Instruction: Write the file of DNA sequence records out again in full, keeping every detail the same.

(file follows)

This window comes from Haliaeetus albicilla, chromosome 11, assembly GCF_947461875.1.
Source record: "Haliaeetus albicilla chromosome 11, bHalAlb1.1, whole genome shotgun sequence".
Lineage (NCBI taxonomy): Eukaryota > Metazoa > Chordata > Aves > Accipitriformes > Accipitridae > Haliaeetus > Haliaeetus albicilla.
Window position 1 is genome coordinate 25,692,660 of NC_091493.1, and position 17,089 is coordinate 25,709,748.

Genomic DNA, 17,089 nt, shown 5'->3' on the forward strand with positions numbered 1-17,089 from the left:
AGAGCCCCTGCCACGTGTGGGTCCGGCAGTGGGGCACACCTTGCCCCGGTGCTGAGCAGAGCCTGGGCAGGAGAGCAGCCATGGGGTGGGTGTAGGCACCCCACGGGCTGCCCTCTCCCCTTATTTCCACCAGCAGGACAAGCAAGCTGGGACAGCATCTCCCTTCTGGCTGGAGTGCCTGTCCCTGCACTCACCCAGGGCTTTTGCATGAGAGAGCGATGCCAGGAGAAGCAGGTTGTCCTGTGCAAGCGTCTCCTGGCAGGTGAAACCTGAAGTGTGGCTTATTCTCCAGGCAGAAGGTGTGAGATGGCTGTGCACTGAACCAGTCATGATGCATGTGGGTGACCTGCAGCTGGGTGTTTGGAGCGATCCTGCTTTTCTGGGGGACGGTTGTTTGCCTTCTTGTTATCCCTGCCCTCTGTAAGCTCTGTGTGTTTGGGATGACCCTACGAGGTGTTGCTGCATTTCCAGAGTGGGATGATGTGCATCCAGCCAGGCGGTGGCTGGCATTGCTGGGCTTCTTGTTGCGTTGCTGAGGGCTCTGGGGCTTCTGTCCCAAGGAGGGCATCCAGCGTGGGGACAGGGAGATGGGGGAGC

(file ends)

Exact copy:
This window comes from Haliaeetus albicilla, chromosome 11, assembly GCF_947461875.1.
Source record: "Haliaeetus albicilla chromosome 11, bHalAlb1.1, whole genome shotgun sequence".
Lineage (NCBI taxonomy): Eukaryota > Metazoa > Chordata > Aves > Accipitriformes > Accipitridae > Haliaeetus > Haliaeetus albicilla.
Window position 1 is genome coordinate 25,692,660 of NC_091493.1, and position 17,089 is coordinate 25,709,748.

Genomic DNA, 17,089 nt, shown 5'->3' on the forward strand with positions numbered 1-17,089 from the left:
AGAGCCCCTGCCACGTGTGGGTCCGGCAGTGGGGCACACCTTGCCCCGGTGCTGAGCAGAGCCTGGGCAGGAGAGCAGCCATGGGGTGGGTGTAGGCACCCCACGGGCTGCCCTCTCCCCTTATTTCCACCAGCAGGACAAGCAAGCTGGGACAGCATCTCCCTTCTGGCTGGAGTGCCTGTCCCTGCACTCACCCAGGGCTTTTGCATGAGAGAGCGATGCCAGGAGAAGCAGGTTGTCCTGTGCAAGCGTCTCCTGGCAGGTGAAACCTGAAGTGTGGCTTATTCTCCAGGCAGAAGGTGTGAGATGGCTGTGCACTGAACCAGTCATGATGCATGTGGGTGACCTGCAGCTGGGTGTTTGGAGCGATCCTGCTTTTCTGGGGGACGGTTGTTTGCCTTCTTGTTATCCCTGCCCTCTGTAAGCTCTGTGTGTTTGGGATGACCCTACGAGGTGTTGCTGCATTTCCAGAGTGGGATGATGTGCATCCAGCCAGGCGGTGGCTGGCATTGCTGGGCTTCTTGTTGCGTTGCTGAGGGCTCTGGGGCTTCTGTCCCAAGGAGGGCATCCAGCGTGGGGACAGGGAGATGGGGGAGC